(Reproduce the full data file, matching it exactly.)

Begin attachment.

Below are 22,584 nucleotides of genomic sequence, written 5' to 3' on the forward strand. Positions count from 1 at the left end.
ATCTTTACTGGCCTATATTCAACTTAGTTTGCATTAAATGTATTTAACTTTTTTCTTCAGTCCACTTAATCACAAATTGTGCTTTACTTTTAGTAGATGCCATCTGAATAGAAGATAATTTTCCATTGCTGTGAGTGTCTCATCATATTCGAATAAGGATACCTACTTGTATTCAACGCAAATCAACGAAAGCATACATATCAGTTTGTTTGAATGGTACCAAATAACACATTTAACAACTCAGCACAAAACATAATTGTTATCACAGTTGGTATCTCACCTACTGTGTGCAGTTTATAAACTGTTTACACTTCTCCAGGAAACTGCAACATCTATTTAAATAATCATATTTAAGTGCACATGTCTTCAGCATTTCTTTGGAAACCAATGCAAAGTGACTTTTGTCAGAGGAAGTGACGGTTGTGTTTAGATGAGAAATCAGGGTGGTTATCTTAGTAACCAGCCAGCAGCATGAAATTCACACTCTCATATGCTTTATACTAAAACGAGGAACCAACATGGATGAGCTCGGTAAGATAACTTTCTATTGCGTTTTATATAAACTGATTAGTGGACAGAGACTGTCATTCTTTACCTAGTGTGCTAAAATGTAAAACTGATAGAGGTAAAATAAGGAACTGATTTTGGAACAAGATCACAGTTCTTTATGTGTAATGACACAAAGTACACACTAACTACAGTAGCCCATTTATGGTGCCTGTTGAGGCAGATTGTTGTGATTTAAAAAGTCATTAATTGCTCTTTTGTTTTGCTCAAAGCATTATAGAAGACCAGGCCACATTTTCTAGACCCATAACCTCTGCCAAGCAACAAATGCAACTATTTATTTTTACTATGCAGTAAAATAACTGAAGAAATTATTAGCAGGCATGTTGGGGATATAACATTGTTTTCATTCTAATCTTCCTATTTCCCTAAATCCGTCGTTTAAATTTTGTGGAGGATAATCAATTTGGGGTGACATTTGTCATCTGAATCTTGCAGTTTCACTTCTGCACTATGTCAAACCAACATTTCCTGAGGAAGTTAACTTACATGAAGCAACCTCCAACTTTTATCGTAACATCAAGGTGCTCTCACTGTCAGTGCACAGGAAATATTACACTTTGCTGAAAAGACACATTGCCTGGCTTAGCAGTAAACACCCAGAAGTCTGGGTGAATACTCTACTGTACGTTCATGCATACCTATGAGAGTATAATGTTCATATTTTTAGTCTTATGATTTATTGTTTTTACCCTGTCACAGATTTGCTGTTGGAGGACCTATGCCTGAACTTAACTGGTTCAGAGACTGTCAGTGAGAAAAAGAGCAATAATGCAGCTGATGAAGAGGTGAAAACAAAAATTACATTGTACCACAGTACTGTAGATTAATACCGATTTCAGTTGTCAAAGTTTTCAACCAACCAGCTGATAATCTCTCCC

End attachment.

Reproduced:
Below are 22,584 nucleotides of genomic sequence, written 5' to 3' on the forward strand. Positions count from 1 at the left end.
ATCTTTACTGGCCTATATTCAACTTAGTTTGCATTAAATGTATTTAACTTTTTTCTTCAGTCCACTTAATCACAAATTGTGCTTTACTTTTAGTAGATGCCATCTGAATAGAAGATAATTTTCCATTGCTGTGAGTGTCTCATCATATTCGAATAAGGATACCTACTTGTATTCAACGCAAATCAACGAAAGCATACATATCAGTTTGTTTGAATGGTACCAAATAACACATTTAACAACTCAGCACAAAACATAATTGTTATCACAGTTGGTATCTCACCTACTGTGTGCAGTTTATAAACTGTTTACACTTCTCCAGGAAACTGCAACATCTATTTAAATAATCATATTTAAGTGCACATGTCTTCAGCATTTCTTTGGAAACCAATGCAAAGTGACTTTTGTCAGAGGAAGTGACGGTTGTGTTTAGATGAGAAATCAGGGTGGTTATCTTAGTAACCAGCCAGCAGCATGAAATTCACACTCTCATATGCTTTATACTAAAACGAGGAACCAACATGGATGAGCTCGGTAAGATAACTTTCTATTGCGTTTTATATAAACTGATTAGTGGACAGAGACTGTCATTCTTTACCTAGTGTGCTAAAATGTAAAACTGATAGAGGTAAAATAAGGAACTGATTTTGGAACAAGATCACAGTTCTTTATGTGTAATGACACAAAGTACACACTAACTACAGTAGCCCATTTATGGTGCCTGTTGAGGCAGATTGTTGTGATTTAAAAAGTCATTAATTGCTCTTTTGTTTTGCTCAAAGCATTATAGAAGACCAGGCCACATTTTCTAGACCCATAACCTCTGCCAAGCAACAAATGCAACTATTTATTTTTACTATGCAGTAAAATAACTGAAGAAATTATTAGCAGGCATGTTGGGGATATAACATTGTTTTCATTCTAATCTTCCTATTTCCCTAAATCCGTCGTTTAAATTTTGTGGAGGATAATCAATTTGGGGTGACATTTGTCATCTGAATCTTGCAGTTTCACTTCTGCACTATGTCAAACCAACATTTCCTGAGGAAGTTAACTTACATGAAGCAACCTCCAACTTTTATCGTAACATCAAGGTGCTCTCACTGTCAGTGCACAGGAAATATTACACTTTGCTGAAAAGACACATTGCCTGGCTTAGCAGTAAACACCCAGAAGTCTGGGTGAATACTCTACTGTACGTTCATGCATACCTATGAGAGTATAATGTTCATATTTTTAGTCTTATGATTTATTGTTTTTACCCTGTCACAGATTTGCTGTTGGAGGACCTATGCCTGAACTTAACTGGTTCAGAGACTGTCAGTGAGAAAAAGAGCAATAATGCAGCTGATGAAGAGGTGAAAACAAAAATTACATTGTACCACAGTACTGTAGATTAATACCGATTTCAGTTGTCAAAGTTTTCAACCAACCAGCTGATAATCTCTCCC